A: I never had an accident, no.
Q: Okay. And you're not aware of anyone other then (sic) Mr. Forrest that's ever had an accident where his hand went through the gloss calendar correct? . . . .
A: No. . . . I'm only aware of Paul, that's all.
A-709. This was the entirety of Marshall's testimony on this point. Thus, he was not asked and did not state whether he would have been aware of any accidents that occurred when he was not present. Moreover, he stated only that he had not been personally involved in any accidents on the gloss calendar and that he was not aware of any accidents in which a worker's hand "went through the gloss calendar." A-709. He was not asked about and did not state whether he knew of other types of accidents that might be relevant. In my view, Marshall's brief testimony did not provide the foundation required by either Spino or the Federal Rules of Evidence.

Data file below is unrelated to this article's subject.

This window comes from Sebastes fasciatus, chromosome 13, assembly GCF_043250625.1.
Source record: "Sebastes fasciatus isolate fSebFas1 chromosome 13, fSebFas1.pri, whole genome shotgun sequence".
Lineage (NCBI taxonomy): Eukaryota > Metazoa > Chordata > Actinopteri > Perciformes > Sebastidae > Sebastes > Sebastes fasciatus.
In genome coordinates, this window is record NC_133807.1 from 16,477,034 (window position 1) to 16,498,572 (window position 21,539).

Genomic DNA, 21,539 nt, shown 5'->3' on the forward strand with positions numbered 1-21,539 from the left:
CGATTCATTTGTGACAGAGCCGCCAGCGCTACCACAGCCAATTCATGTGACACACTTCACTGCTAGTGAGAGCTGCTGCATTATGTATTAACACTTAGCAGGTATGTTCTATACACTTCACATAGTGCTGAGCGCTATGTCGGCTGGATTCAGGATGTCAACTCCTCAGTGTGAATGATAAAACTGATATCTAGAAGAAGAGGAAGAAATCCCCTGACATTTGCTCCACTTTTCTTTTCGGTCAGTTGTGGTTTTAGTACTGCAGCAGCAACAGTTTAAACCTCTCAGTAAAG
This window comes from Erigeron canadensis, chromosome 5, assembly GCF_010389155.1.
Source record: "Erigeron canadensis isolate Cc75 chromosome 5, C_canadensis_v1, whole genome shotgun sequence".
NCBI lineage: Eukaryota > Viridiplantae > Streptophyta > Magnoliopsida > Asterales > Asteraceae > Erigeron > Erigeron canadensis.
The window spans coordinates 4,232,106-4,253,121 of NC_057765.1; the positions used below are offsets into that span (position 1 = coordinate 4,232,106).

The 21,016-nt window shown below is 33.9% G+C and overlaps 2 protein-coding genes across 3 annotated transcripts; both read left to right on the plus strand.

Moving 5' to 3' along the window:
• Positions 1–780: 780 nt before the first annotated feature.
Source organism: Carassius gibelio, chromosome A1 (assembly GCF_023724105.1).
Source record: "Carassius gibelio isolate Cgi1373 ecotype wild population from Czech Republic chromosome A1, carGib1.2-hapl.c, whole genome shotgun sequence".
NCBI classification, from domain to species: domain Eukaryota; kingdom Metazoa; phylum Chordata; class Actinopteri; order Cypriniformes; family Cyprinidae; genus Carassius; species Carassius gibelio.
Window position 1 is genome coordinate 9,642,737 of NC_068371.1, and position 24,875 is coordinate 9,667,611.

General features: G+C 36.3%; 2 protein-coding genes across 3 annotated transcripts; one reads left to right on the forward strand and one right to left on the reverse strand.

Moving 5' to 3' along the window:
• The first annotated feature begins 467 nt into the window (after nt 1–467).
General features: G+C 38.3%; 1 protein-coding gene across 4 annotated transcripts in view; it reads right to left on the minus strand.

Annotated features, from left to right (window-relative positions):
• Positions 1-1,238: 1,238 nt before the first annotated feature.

The other employee, William Brody, provided a bit more information than Marshall, but his testimony was far from ideal. Specifically, Brody's brief testimony on this point focused solely on injury-producing accidents and not on any other accidents that might have been relevant. See A-669. In any event, even if Brody's testimony provided a barely adequate foundation, the admission of Marshall's testimony was erroneous and could not be regarded as harmless. The foundation requirement in cases like this is important, and this requirement cannot be met in the casual way that Beloit attempted here. For these reasons, I agree that the judgment of the District Court must be reversed and the case must be remanded for a new trial.